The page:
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18 February 2020, 17:08 | Updated: 19 February 2020, 14:51
Latvian-born accordionist Ksenija Sidorova introduces her wonderful instrument and its colourful history.
Close your eyes, and picture someone playing the accordion. If the first image that pops into your head is an old man in a beret playing beautiful folk music in the corner of a French café, you probably wouldn’t be alone.
But for classical accordionist Ksenija Sidorova, that’s a positive thing.
“It’s the cliché that classical accordionists try to move away from, but I think it’s a great part of our history and it really showcases the accordion from all sides,” she says in a new episode of Classic FM’s video series, Discover Instruments.
“It’s an instrument that speaks to many.”
“It was originally patented in Vienna, in 1829, only as a left-hand side,” Ksenija says. “The right hand used to hold it and the right-hand would be the accompaniment for songs. Since then, the accordion developed into a huge box with lots of different sounds and keyboards.
“It became a very popular instrument in the second part of the 20th century, particularly after the Second World War when people used to take this instrument to the forests after they fought. This was their sorrow, this was their joy, and it became an instrument that people played from parties to funerals to weddings.”
But in the second half of the 20th century, everything changed for the accordion. A number of additions were made to the instrument – including a huge new range of four and a half octaves of single notes – creating a fully polyphonic instrument with two manuals.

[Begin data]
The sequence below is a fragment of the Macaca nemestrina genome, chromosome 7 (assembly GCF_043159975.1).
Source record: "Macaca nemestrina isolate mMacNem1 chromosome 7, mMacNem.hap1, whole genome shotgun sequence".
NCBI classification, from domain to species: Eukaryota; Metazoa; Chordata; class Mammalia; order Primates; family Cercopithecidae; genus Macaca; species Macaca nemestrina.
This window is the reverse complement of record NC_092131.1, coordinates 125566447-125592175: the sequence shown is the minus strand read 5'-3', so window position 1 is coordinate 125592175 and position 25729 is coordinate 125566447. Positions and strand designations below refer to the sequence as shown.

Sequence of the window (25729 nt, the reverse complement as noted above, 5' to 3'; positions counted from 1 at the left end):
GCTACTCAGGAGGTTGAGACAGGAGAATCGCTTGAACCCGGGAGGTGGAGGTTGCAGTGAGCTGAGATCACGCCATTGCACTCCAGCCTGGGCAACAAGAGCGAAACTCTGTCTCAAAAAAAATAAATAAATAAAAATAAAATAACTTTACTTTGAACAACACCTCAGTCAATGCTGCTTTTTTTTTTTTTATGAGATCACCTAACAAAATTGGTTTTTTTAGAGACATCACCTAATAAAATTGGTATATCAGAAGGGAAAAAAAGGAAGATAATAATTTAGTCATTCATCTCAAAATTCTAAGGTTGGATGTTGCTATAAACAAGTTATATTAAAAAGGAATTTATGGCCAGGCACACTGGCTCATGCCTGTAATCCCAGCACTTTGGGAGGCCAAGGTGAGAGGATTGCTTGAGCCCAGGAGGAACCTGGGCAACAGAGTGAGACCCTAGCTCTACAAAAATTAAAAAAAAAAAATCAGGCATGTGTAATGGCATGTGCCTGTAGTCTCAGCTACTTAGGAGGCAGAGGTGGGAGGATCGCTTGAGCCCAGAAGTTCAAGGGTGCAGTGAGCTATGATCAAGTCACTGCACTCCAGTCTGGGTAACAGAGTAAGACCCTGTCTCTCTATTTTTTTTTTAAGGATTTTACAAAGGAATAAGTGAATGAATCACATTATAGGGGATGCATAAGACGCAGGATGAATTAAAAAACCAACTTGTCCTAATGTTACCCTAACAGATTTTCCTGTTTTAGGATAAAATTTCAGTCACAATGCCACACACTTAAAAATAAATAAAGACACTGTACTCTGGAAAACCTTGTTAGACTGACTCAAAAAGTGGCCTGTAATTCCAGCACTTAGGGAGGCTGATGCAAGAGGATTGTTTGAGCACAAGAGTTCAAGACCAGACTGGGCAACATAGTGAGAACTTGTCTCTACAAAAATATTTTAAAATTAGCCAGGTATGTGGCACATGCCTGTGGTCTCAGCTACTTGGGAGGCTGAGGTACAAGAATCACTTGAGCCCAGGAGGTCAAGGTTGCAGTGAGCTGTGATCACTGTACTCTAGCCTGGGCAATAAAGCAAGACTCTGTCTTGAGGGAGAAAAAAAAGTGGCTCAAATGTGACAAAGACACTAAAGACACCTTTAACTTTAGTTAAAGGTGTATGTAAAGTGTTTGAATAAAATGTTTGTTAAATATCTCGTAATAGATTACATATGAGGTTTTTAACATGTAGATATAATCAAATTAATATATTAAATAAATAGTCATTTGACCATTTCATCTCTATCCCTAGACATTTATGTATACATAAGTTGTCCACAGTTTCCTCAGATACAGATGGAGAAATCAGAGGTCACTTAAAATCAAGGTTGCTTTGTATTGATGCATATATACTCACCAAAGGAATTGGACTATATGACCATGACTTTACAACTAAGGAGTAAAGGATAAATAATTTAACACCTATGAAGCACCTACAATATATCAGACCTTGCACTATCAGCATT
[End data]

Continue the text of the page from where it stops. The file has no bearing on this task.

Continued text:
Now, it’s one of the most versatile instruments to write for, appearing in plenty of jazz and classical music, as well as folk.
The accordion has three main components: the right hand side, a piano or button keyboard; the bellows, which act like a bow; and the left hand side, which has 120 buttons.
To produce sound, Ksenija says, the basic motion is to “pull and press”.
Pulling the bellows allows you to control sound, dynamics and touch, while the keys control the pitch.
To tune the classical accordion, Ksenija says, “you need at least a week”.
“It all comes apart and there are a lot of screws. Each note is tuned by scratching a little bit off the metallic part of the voice. Then, the manufacturer puts it back in place.”
The accordion continues to develop every day, Ksenija says, and manufacturers are working increasingly closely with performers and composers, making the most out of this versatile instrument.
Many top conservatoires, including the Royal Academy of Music, now offer the classical accordion on their syllabus.
These days, a huge amount of new repertoire can be performed on the accordion – including Franck Angelis’ beautiful Fantasia on Astor Piazzolla’s theme ‘Chiquilin de Bachin’ (watch Ksenija’s performance above).
Discover more wonderful instruments on Classic FM’s YouTube channel.